A basic spitball proposal to have some type structured datatype that functions like object but for large datasets.
Representing a large quantity of items, e.g. records using the Active Record pattern, or individual elements in a UI. OBJECT! has been cited as being inefficient for this task on account of copying context for each instance. Indeed METHOD was introduced as a workaround for the heft involved making copies of FUNCTIONs withing OBJECTs.
I've long argued that this solution addresses the wrong problem—that METHOD is the preferred behaviour of functions within objects and that we need a better solution of replicating the logic without duplicating the context every time.
I'll use the Active Record pattern as an example here where FULLNAME(-OF) is a function that concatenates NAME and SURNAME fields for a given record.
There are four conventional approaches of note here. First, our query:
users: select db [* from users]
Take the hit: create 1,000 objects, each with clones of the record logic in addition to the data containers:
for-each user users [ probe user/fullname ]
This draws on the intuition of receiving things that have individual attributes.
Create a sub-object containing record logic that is not cloned with the rest of the object:
for-each user users [ probe user/actors/fullname user ]
This is somewhat more fudgy and requires two invocations of the object in one expression, at which point it may be better to use...
Create a single object that represents the table and use primitive containers for the records:
for-each user users [ probe users-actor/fullname-of user ]
One drawback is that the object actors can't share the same name as the result set which would be a likely clash. There's no certainty the primitives are items within the collection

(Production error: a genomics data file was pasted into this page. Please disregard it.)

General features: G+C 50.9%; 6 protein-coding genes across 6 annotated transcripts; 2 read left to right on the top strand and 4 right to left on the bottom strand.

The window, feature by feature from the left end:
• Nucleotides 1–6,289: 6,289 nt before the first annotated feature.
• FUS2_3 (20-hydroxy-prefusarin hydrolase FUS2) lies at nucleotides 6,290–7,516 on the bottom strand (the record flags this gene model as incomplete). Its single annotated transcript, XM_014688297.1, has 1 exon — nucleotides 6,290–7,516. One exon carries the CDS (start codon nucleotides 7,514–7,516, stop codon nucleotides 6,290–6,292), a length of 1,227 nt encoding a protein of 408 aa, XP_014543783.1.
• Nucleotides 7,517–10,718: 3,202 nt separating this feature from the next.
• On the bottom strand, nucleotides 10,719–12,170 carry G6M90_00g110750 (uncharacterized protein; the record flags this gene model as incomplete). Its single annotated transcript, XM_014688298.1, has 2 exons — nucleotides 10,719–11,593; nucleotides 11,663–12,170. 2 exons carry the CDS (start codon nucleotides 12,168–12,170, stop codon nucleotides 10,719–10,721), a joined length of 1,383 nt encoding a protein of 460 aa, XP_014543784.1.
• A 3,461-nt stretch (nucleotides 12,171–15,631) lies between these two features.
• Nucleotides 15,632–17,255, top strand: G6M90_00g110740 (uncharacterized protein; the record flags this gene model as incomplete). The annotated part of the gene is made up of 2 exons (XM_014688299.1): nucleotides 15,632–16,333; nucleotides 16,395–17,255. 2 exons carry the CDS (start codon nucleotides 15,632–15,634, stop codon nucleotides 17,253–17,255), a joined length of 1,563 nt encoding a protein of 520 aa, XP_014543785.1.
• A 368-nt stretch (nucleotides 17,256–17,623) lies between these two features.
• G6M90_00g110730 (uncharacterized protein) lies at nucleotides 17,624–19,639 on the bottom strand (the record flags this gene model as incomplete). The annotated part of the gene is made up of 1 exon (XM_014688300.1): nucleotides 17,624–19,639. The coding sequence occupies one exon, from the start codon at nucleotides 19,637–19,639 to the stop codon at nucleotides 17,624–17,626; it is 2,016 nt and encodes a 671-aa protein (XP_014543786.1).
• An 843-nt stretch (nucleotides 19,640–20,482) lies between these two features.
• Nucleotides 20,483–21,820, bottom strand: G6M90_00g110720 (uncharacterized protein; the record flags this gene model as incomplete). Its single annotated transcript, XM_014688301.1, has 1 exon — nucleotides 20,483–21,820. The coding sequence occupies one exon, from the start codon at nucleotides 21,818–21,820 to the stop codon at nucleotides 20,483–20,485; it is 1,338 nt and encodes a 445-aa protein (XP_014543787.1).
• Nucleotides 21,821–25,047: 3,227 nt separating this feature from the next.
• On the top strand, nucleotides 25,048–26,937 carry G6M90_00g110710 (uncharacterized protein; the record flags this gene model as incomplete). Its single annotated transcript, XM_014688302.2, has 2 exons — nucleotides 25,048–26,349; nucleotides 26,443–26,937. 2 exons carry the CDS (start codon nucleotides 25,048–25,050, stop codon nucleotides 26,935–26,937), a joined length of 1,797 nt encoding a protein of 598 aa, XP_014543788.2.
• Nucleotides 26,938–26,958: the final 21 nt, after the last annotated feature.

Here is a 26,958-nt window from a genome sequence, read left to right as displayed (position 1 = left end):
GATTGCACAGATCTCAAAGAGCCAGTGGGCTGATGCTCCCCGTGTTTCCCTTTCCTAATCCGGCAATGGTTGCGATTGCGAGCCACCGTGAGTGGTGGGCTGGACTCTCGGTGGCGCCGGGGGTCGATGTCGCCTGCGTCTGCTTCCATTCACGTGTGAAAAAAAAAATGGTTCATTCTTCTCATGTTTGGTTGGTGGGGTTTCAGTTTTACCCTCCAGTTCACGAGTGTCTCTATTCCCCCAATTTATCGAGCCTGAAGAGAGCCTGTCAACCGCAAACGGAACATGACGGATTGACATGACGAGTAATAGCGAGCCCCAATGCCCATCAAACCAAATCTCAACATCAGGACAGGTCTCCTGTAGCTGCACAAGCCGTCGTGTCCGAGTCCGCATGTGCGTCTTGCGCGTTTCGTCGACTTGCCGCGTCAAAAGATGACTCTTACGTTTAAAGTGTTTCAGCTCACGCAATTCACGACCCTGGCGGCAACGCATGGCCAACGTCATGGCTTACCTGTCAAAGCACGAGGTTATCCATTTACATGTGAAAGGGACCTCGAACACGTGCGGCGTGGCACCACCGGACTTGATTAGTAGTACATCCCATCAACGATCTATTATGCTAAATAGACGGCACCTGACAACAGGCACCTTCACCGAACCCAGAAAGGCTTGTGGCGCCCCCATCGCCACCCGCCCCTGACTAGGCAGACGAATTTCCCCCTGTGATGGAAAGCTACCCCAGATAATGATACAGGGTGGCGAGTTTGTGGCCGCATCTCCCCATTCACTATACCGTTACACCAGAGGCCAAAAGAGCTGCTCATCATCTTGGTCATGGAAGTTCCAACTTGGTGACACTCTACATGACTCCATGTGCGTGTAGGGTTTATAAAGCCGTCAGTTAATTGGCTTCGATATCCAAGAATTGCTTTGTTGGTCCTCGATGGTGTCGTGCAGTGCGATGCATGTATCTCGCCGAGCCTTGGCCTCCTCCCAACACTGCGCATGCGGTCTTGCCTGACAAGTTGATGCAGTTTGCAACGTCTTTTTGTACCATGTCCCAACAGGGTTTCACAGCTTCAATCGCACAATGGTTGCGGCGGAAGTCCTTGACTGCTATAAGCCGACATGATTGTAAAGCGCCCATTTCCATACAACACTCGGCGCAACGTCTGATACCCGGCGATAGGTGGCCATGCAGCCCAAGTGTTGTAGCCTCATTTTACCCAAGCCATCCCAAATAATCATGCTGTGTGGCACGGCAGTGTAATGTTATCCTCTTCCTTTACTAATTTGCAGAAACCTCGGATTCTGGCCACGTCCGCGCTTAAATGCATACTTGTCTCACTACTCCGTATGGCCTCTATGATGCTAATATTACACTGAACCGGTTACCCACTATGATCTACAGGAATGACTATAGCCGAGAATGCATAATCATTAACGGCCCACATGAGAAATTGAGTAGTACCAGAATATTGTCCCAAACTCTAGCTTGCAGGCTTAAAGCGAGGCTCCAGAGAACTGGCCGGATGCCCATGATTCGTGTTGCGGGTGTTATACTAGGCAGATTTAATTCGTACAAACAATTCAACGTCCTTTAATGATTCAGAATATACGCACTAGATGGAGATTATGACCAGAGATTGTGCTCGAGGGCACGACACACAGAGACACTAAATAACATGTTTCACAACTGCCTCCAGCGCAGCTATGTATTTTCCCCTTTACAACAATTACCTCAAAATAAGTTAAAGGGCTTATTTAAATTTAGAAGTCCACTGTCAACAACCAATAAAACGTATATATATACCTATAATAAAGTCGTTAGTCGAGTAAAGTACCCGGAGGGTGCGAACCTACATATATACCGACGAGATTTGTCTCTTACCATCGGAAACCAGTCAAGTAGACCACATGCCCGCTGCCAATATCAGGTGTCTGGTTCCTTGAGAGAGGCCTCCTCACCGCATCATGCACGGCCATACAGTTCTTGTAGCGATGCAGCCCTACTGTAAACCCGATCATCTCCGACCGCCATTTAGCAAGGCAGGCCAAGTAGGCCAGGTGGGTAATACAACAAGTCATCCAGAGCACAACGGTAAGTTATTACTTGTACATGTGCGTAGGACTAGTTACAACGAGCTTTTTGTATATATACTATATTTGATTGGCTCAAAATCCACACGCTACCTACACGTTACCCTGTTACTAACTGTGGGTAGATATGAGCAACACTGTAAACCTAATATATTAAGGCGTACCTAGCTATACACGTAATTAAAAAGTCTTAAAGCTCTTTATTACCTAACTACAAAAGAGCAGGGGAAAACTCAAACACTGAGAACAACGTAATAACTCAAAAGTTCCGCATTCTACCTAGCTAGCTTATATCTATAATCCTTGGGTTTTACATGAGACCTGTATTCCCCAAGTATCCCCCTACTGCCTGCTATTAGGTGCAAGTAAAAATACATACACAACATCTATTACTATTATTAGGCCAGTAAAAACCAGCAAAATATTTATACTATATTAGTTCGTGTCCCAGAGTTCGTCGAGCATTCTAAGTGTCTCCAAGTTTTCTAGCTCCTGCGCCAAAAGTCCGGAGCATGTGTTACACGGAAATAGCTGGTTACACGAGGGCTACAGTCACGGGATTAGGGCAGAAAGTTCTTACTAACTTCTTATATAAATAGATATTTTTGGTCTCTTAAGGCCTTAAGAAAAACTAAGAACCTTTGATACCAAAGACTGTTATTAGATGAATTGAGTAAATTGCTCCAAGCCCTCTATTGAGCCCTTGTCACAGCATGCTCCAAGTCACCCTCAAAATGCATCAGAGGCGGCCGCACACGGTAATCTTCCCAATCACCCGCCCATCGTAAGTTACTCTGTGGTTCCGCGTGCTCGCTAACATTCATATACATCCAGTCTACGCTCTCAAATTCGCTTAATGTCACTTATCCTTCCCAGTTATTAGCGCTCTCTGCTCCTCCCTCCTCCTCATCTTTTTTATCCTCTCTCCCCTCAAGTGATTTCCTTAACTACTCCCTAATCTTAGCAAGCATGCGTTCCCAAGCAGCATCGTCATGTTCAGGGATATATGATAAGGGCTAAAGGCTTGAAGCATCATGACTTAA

Create a single object that represents a result set with per-table logic:
users/each [ ; let's assume that there's some way to establish 'user as ; the singular and that loop bodies are bound to the object probe fullname-of user ]
There may be merit to this approach, though some of the more generic methods would have be contextualized to be intuitive
Given those approaches, I'd suggest 1. is the more desirable and is worth exploring remedies to the inefficiencies.
As alluded to, a class would have a logic component (OBJECT) and a data component (BLOCK/MAP, though I suppose it could be any value):
; shorthand for: make class! [spec body] users-record: class [record [map!]][ fullname: does [ spaced [record/name record/surname] ] ] users: select db [* from users] for-each user users [ probe user/fullname ]
To manually create an instance, you would do:
me: make users-record <MAP!> ; parameter dictated by CLASS spec, would be restricted to one value
The question then becomes, how does USER/FULLNAME bind to RECORD, RECORD/NAME and RECORD/SURNAME in the class? I don't have all the answers here—this is something of a spitball.
I could see CLASS adapting generated functions to have an implied RECORD parameter. Path evaluation (the primary interface) on encountering a <CLASS>/<WORD> would—if <WORD> resolved to <FUNCTION>—pass <CLASS/RECORD> as the first parameter to <FUNCTION>. Of course, within the object, that'd make referencing other functions a bit tricky, but instead of binding in-object, you could do:
users-record: class [record [map!]][ fullname: does [ spaced [record/name record/surname] ] hello: does [ unspaced ["Hello, " record/fullname "!"] ] ]
This may be a better purpose for the METHOD name where only METHODs are transformed for such a purpose:
users-record: class [record [map!]][ fullname: method  [ spaced [record/name record/surname] ] random-emoji: does [ first random ["😎" "🙂" "😜" "😊"] ] hello: method  [ unspaced ["Hello, " record/fullname "! " random-emoji] ] ]
I genuinely don't know if this would more efficient overall, but I suspect as binding would only occur on an as-needed function-invocation basis, it would be.
The main quibble I have here is what is the actual point of an Object? Modules have replaced Objects as isolated contexts for consolidating domain-specific code; Maps are perhaps better containers for settings (such as the SYSTEM and sub-objects). That just leaves their role as representatives of items of a collection, which as has been stated they are inefficient for this purpose. What other purpose do they serve?